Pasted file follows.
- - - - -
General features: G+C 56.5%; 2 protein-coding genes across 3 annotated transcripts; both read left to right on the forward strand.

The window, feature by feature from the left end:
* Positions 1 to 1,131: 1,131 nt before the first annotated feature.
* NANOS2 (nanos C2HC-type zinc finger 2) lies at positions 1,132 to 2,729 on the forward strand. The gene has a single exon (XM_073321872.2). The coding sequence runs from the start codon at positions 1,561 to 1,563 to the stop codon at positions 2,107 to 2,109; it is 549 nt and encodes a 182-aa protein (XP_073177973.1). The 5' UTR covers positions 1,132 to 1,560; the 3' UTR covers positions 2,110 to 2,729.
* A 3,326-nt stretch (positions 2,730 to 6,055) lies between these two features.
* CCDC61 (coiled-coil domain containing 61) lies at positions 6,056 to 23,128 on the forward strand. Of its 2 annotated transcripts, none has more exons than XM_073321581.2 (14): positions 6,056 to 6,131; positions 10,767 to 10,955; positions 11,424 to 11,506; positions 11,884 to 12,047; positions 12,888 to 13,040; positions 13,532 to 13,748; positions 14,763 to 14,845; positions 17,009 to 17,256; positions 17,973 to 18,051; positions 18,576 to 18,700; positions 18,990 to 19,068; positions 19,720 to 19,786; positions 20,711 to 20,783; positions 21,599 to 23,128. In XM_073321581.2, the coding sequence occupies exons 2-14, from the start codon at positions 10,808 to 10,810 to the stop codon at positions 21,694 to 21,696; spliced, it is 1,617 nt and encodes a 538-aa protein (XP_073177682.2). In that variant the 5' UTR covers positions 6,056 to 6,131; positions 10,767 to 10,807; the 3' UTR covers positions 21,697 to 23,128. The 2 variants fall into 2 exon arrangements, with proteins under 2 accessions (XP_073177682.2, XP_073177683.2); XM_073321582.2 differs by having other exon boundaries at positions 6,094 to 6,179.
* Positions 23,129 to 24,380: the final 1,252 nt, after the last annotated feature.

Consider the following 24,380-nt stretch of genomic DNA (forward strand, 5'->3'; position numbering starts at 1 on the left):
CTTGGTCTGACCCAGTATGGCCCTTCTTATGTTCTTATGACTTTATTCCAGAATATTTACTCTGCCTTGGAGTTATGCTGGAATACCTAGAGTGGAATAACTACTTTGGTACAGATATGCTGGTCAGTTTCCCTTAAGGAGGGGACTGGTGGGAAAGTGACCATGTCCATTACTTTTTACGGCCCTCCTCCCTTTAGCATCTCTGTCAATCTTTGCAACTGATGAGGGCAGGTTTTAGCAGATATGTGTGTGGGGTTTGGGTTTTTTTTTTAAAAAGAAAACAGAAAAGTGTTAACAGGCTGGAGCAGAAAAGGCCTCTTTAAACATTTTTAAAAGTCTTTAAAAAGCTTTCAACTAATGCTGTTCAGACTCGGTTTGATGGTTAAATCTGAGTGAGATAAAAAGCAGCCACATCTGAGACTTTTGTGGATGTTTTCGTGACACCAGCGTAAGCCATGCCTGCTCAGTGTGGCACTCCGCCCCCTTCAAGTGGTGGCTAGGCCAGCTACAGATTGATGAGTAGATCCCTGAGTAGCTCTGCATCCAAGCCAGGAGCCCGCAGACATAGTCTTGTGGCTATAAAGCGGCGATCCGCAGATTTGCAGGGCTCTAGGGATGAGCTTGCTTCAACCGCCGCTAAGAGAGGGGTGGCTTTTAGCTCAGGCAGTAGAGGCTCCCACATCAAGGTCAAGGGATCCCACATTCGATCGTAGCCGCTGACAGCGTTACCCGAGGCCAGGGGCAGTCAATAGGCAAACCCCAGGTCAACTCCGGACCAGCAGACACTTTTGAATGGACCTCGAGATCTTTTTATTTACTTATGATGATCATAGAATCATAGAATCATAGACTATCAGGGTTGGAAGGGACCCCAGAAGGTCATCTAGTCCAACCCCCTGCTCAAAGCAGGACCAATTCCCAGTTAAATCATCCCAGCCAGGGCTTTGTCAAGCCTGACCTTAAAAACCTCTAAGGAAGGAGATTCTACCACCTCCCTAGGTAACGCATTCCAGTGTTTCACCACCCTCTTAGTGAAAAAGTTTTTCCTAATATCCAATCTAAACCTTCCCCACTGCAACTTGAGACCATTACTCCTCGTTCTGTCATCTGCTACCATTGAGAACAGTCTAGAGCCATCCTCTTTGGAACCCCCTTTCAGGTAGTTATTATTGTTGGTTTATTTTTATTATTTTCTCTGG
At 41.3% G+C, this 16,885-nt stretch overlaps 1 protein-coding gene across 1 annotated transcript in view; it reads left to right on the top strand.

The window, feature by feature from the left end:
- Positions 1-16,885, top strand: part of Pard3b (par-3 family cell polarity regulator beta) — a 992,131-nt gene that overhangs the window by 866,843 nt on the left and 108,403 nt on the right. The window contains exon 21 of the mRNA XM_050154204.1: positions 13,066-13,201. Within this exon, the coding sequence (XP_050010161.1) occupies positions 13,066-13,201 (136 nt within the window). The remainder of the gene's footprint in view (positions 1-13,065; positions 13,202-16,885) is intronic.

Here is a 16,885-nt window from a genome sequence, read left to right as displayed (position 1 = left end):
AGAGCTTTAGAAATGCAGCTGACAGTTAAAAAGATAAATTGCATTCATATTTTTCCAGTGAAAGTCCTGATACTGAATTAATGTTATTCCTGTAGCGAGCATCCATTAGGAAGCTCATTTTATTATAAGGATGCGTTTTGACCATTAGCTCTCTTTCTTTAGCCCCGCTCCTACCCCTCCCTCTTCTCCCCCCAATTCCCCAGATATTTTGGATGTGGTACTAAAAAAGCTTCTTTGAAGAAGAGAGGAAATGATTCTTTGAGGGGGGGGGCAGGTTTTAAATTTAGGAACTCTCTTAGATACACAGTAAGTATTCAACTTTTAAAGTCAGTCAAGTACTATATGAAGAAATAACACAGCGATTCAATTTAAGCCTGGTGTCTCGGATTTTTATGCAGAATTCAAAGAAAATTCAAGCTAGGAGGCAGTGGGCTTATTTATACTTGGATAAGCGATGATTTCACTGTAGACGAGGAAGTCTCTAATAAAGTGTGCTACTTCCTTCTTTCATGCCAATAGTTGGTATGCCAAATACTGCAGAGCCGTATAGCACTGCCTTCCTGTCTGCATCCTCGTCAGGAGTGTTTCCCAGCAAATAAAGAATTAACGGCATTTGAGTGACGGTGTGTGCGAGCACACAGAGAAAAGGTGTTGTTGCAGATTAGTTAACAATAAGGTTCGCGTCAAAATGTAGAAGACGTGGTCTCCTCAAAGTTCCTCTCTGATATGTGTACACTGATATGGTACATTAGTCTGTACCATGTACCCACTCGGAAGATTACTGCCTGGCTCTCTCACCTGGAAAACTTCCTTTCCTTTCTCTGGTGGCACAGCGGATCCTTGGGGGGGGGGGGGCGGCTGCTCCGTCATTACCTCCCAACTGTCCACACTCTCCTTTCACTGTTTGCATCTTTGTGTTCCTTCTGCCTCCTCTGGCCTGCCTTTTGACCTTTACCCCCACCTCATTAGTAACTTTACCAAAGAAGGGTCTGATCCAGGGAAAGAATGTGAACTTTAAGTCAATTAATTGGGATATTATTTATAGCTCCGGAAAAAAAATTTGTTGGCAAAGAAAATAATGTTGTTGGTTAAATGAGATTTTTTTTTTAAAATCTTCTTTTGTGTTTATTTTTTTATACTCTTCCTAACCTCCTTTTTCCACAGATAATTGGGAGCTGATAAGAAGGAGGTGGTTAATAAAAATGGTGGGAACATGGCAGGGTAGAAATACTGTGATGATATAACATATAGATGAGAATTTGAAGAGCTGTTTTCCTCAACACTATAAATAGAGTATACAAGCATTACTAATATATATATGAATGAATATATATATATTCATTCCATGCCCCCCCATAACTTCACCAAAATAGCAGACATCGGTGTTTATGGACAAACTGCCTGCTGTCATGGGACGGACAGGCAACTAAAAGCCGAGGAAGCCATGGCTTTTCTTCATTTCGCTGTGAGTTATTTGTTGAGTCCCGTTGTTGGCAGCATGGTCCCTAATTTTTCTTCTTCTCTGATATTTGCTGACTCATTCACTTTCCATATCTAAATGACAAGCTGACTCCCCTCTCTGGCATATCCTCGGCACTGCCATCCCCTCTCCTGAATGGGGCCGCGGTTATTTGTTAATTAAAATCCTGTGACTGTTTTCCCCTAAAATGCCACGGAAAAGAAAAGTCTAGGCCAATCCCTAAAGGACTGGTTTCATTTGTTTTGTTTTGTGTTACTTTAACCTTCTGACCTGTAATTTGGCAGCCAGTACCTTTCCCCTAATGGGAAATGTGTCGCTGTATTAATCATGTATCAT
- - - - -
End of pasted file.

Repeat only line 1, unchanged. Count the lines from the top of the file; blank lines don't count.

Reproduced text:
General features: G+C 56.5%; 2 protein-coding genes across 3 annotated transcripts; both read left to right on the forward strand.